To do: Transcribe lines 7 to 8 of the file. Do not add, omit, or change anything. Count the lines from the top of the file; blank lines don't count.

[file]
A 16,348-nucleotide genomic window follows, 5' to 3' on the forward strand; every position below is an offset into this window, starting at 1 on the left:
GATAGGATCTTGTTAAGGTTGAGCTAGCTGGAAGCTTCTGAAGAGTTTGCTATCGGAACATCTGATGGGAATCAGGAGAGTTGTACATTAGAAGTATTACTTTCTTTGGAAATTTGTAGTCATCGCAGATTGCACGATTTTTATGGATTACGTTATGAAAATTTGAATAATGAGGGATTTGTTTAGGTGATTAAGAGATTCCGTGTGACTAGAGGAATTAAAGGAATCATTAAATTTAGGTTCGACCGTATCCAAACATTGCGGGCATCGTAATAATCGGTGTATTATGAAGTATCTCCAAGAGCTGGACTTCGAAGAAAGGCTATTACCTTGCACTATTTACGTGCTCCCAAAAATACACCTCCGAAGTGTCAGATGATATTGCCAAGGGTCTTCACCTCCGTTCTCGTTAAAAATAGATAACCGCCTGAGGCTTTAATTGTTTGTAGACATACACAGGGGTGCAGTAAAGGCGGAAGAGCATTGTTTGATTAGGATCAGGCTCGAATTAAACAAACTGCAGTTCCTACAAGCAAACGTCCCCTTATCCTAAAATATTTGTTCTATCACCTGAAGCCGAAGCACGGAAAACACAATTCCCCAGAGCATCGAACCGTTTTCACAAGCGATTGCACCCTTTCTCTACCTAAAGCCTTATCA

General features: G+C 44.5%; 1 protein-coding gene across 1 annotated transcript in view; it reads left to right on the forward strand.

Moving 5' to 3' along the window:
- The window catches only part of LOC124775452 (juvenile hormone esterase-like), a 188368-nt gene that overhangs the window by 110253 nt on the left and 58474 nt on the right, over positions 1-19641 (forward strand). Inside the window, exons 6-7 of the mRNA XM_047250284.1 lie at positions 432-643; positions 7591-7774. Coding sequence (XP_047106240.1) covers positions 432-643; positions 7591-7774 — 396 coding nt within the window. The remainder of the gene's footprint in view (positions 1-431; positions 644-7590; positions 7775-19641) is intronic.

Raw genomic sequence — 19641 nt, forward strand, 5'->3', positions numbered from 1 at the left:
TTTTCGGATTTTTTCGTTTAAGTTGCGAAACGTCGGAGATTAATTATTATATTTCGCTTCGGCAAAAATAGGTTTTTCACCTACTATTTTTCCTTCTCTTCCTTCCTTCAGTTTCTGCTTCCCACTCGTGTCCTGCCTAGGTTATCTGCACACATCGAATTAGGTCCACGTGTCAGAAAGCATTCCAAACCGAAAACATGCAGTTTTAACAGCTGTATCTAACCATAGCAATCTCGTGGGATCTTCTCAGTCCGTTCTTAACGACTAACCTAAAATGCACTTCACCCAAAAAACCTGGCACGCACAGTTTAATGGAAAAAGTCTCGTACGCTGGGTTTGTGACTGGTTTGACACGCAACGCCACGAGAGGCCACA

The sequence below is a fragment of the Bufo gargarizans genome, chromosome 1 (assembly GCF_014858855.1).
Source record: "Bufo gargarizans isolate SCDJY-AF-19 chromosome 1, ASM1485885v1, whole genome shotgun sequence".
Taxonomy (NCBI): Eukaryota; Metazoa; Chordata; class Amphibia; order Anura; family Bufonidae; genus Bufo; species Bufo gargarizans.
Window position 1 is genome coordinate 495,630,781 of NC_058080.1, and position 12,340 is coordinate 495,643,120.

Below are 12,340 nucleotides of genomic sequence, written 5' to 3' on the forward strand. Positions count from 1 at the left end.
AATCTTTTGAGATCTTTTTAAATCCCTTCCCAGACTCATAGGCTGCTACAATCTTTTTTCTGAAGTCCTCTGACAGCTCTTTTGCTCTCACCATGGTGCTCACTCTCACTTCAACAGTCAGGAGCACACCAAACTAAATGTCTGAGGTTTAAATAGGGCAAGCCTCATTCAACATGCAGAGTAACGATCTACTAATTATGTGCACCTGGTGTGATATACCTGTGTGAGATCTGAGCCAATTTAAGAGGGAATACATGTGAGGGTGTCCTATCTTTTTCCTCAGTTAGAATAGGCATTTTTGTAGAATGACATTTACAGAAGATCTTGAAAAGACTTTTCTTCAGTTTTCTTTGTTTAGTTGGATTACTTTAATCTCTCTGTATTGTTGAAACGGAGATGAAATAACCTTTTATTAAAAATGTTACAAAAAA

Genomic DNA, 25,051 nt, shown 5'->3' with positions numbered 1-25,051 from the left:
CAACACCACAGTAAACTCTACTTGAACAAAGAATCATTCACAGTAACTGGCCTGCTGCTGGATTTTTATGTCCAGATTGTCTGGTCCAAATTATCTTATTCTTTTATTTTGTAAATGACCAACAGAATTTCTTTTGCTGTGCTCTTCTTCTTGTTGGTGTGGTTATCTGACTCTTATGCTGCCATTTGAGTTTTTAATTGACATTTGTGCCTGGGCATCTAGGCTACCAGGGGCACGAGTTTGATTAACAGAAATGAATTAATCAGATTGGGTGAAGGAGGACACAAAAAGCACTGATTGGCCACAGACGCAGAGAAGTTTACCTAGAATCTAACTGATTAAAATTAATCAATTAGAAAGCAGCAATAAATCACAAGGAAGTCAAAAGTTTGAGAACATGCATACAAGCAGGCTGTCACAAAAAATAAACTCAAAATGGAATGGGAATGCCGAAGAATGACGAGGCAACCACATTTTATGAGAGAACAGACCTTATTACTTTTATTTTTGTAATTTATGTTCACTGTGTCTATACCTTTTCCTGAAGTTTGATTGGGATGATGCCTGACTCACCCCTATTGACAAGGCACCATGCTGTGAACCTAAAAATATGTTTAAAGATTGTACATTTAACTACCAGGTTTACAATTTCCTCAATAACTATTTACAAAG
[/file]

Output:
TTTTCGGATTTTTTCGTTTAAGTTGCGAAACGTCGGAGATTAATTATTATATTTCGCTTCGGCAAAAATAGGTTTTTCACCTACTATTTTTCCTTCTCTTCCTTCCTTCAGTTTCTGCTTCCCACTCGTGTCCTGCCTAGGTTATCTGCACACATCGAATTAGGTCCACGTGTCAGAAAGCATTCCAAACCGAAAACATGCAGTTTTAACAGCTGTATCTAACCATAGCAATCTCGTGGGATCTTCTCAGTCCGTTCTTAACGACTAACCTAAAATGCACTTCACCCAAAAAACCTGGCACGCACAGTTTAATGGAAAAAGTCTCGTACGCTGGGTTTGTGACTGGTTTGACACGCAACGCCACGAGAGGCCACA

The sequence below is a fragment of the Bufo gargarizans genome, chromosome 1 (assembly GCF_014858855.1).